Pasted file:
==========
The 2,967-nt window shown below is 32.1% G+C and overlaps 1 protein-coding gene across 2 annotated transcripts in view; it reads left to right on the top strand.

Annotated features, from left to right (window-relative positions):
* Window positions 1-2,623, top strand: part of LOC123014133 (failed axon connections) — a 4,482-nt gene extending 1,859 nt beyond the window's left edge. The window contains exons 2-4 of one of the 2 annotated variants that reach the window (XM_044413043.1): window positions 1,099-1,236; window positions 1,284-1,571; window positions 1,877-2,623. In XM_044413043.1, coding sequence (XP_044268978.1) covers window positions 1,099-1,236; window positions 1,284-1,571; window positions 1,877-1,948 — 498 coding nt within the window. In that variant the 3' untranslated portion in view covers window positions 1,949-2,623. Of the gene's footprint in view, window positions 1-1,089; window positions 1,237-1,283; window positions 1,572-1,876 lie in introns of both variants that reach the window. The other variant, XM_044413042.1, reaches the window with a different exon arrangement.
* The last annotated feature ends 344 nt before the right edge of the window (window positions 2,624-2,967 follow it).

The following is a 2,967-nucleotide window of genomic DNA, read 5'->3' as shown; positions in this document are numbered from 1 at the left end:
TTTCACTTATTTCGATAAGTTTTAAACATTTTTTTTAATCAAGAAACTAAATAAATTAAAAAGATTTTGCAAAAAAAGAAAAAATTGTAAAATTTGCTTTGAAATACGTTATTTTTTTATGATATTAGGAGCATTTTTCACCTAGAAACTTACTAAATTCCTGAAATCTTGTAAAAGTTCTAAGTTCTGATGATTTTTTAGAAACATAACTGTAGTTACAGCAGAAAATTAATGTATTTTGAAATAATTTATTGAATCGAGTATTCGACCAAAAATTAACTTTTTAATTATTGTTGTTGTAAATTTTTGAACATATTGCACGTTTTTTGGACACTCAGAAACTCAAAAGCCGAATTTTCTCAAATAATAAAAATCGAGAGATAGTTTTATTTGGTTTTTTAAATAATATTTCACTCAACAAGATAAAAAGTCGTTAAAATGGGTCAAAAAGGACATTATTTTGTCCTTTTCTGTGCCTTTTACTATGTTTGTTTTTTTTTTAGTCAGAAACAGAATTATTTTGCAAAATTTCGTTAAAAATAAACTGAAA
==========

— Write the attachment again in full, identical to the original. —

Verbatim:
The 2,967-nt window shown below is 32.1% G+C and overlaps 1 protein-coding gene across 2 annotated transcripts in view; it reads left to right on the top strand.

Annotated features, from left to right (window-relative positions):
* Window positions 1-2,623, top strand: part of LOC123014133 (failed axon connections) — a 4,482-nt gene extending 1,859 nt beyond the window's left edge. The window contains exons 2-4 of one of the 2 annotated variants that reach the window (XM_044413043.1): window positions 1,099-1,236; window positions 1,284-1,571; window positions 1,877-2,623. In XM_044413043.1, coding sequence (XP_044268978.1) covers window positions 1,099-1,236; window positions 1,284-1,571; window positions 1,877-1,948 — 498 coding nt within the window. In that variant the 3' untranslated portion in view covers window positions 1,949-2,623. Of the gene's footprint in view, window positions 1-1,089; window positions 1,237-1,283; window positions 1,572-1,876 lie in introns of both variants that reach the window. The other variant, XM_044413042.1, reaches the window with a different exon arrangement.
* The last annotated feature ends 344 nt before the right edge of the window (window positions 2,624-2,967 follow it).

The following is a 2,967-nucleotide window of genomic DNA, read 5'->3' as shown; positions in this document are numbered from 1 at the left end:
TTTCACTTATTTCGATAAGTTTTAAACATTTTTTTTAATCAAGAAACTAAATAAATTAAAAAGATTTTGCAAAAAAAGAAAAAATTGTAAAATTTGCTTTGAAATACGTTATTTTTTTATGATATTAGGAGCATTTTTCACCTAGAAACTTACTAAATTCCTGAAATCTTGTAAAAGTTCTAAGTTCTGATGATTTTTTAGAAACATAACTGTAGTTACAGCAGAAAATTAATGTATTTTGAAATAATTTATTGAATCGAGTATTCGACCAAAAATTAACTTTTTAATTATTGTTGTTGTAAATTTTTGAACATATTGCACGTTTTTTGGACACTCAGAAACTCAAAAGCCGAATTTTCTCAAATAATAAAAATCGAGAGATAGTTTTATTTGGTTTTTTAAATAATATTTCACTCAACAAGATAAAAAGTCGTTAAAATGGGTCAAAAAGGACATTATTTTGTCCTTTTCTGTGCCTTTTACTATGTTTGTTTTTTTTTTAGTCAGAAACAGAATTATTTTGCAAAATTTCGTTAAAAATAAACTGAAA